Homily August 17th, 2023

Thursday of the 19th Week of Ordinary Time – Option 2 – Mt 18:21–19:1

            Today’s Gospel brings us face to face with the reality of sin and the need to forgive. Peter asks if forgiving his brother seven times is sufficient: recall that in Genesis Cain was to be avenged seven times over, and his son Lamech seventy-seven times,[1] and that the later rule of law was often “eye for an eye, tooth for a tooth.” Hence Peter understood that his offer was rather generous. In light of the New Testament, however, and Christ’s saving death on the Cross, we could say that the entire universe undergoes a re-evaluation, a new pricing in light of Christ.

            In the parable, the servant’s debt is really quite huge: although the translation says simply “a large amount,” the Greek says “ten thousand talents.” Now, the entire region of Palestine used to pay about 800 talents in taxes per year to the Romans, so the amount owed is truly fantastic. Note, however, the servant’s response: “Be patient with me,” he tells his master, “and I will pay you back in full.” Those who know say it probably would’ve taken the servant twenty years just to earn a single talent; in other words, he really has no idea of the debt that he owes the master. He completely lacks perspective.

            What happens next fulfills what Saint Augustine notes in a sermon: “Men are hopeless creatures, and the less they concentrate on their own sins, the more interested they become in the sins of others. They seek to criticize, not to correct. Unable to excuse themselves, they are ready to accuse others.” “The less they concentrate on their own sins, the more interested they become in the sins of others.”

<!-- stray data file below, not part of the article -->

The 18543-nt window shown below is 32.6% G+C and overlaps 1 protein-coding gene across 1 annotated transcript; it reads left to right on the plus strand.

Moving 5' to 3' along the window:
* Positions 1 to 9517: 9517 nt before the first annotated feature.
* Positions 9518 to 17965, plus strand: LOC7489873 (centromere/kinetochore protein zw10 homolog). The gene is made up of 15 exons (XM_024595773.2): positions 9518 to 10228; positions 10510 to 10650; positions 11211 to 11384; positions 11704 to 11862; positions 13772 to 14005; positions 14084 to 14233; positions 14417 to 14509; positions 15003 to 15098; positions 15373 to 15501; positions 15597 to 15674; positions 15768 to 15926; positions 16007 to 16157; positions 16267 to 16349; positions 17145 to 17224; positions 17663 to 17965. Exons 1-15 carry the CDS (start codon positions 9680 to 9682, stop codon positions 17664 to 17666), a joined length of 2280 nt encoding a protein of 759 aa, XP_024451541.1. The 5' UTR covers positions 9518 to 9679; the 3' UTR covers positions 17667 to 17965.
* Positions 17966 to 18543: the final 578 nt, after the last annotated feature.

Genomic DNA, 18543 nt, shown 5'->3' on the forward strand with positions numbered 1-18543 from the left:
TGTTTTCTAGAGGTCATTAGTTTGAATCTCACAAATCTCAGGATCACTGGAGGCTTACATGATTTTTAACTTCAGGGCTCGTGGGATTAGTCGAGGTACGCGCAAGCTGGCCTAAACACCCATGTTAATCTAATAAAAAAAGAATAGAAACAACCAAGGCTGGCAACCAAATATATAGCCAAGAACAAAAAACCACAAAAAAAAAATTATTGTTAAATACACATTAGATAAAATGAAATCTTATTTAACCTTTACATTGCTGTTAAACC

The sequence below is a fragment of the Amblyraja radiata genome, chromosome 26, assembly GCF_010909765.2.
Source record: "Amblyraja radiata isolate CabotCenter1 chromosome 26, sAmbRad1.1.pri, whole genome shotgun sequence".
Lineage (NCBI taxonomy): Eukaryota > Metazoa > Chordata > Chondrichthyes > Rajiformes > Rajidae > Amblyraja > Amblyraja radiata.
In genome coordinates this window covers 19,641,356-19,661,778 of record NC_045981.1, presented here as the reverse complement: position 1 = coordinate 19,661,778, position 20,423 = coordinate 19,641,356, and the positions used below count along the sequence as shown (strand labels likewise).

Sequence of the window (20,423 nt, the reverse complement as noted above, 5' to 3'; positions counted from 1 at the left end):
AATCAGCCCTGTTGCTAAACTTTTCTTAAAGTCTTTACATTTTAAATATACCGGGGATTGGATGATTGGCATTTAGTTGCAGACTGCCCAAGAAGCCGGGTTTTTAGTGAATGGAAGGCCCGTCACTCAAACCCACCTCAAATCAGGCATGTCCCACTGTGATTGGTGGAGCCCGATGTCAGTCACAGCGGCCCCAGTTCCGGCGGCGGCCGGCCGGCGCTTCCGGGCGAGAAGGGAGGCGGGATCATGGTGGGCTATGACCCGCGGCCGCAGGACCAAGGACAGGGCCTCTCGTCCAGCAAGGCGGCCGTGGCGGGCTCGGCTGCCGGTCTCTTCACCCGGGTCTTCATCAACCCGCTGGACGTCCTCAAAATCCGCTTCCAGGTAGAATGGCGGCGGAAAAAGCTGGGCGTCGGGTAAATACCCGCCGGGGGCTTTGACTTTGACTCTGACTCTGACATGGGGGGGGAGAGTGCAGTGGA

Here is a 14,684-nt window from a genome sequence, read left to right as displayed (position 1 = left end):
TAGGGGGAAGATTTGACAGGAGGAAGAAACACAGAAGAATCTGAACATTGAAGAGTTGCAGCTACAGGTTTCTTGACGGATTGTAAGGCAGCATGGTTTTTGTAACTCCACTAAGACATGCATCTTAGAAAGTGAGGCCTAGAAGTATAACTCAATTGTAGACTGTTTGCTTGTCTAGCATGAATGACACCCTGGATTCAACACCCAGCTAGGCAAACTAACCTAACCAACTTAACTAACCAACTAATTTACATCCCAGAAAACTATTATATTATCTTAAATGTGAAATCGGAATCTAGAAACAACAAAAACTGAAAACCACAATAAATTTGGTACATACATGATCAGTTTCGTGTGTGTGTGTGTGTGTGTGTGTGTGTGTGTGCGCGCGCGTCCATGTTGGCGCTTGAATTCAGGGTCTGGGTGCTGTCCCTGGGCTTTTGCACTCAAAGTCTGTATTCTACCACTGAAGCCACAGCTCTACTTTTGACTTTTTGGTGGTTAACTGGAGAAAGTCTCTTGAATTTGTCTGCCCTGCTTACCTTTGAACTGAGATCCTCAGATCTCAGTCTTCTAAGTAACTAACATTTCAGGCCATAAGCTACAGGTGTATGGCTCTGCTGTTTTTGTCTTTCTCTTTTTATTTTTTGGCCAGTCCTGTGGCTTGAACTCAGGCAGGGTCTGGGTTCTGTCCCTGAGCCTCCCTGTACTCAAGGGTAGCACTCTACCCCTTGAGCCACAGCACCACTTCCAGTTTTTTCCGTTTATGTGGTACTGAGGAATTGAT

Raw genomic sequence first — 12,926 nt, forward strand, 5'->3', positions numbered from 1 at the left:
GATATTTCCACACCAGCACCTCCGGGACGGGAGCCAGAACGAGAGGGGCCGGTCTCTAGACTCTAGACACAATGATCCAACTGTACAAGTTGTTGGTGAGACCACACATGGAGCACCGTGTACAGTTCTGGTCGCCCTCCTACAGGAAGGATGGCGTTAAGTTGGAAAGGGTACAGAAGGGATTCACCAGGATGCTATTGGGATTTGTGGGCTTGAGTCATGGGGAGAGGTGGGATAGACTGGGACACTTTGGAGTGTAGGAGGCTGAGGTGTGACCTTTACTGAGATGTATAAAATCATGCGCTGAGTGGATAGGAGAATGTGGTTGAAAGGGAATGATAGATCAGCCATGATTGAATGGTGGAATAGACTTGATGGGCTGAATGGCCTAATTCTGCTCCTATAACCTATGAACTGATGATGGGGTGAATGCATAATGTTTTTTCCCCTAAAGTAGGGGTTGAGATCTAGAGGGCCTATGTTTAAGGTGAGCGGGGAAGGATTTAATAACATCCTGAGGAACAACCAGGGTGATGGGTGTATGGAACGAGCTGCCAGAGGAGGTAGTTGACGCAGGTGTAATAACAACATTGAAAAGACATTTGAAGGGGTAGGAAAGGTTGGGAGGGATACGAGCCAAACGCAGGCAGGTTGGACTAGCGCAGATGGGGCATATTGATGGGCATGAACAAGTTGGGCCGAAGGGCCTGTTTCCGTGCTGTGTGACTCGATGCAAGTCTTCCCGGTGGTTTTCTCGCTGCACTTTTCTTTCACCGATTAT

In our lives, then, we need to do two things: first, we need to recall our sins, not in such a way as to make ourselves miserable or doubt God’s mercy, but in a way that reminds us that we are sinners too, and that God has been very merciful with us. We are weak, and, as Saint Claude de la Colombiere writes, we have in ourselves the seed of every vice; there’s not any vice that we are incapable of committing. It is only God’s grace that keeps us pure. It’s this that keeps us from being scandalized at the sins of others.

            Secondly, we see the need to forgive others. In an essay from 1947 C. S. Lewis explains how our forgiveness must be like God’s: “[Our forgiveness] is the same [as God’s forgiveness] because here also forgiving does not mean excusing. Many people seem to think it does. They think that if you ask them to forgive someone who has cheated or bullied them, you are trying to make out that there was really no cheating or bullying. But if that were so, there would be nothing to forgive. (This doesn’t mean that you must necessarily believe his next promise. It does mean that you must make every effort to kill every taste of resentment in your own heart – every wish to humiliate or hurt him or to pay him out).”

            Saint Jane Frances Chantal gives us a model of that forgiveness. In 1601, Jane’s husband, Christophe, was accidentally killed in a hunting accident. He forgave the man who shot him before he died, but Jane struggled for many years to forgive. She and her husband were deeply devoted to each other through their seven years of marriage. She spent four months at her home mourning his loss. . . . Jane took a vow of chastity after her husband’s death and worked on forgiving the man who killed him. It took time and effort. She finally was able to forgive him after hearing a Lenten sermon by the bishop of Geneva, Saint Francis de Sales. His sermon focused on the love of God and moved Jane’s heart to a spirit of forgiveness. She moved on from her hard-heartedness so completely that she became the godmother of the man’s child. That experience of hearing Francis de Sales for the first time was a turning point in her life and her sorrowing, and eventually she founded the order of the Visitation, and became the saint we know today.

            Let us pray, through the intercession of Mary, the Model of Forgiveness, for the grace to recall our sins in such a way so as to be ever-amazed at God’s mercy and ever-ready to forgive others.


[1] Cf. Gn 4:24.

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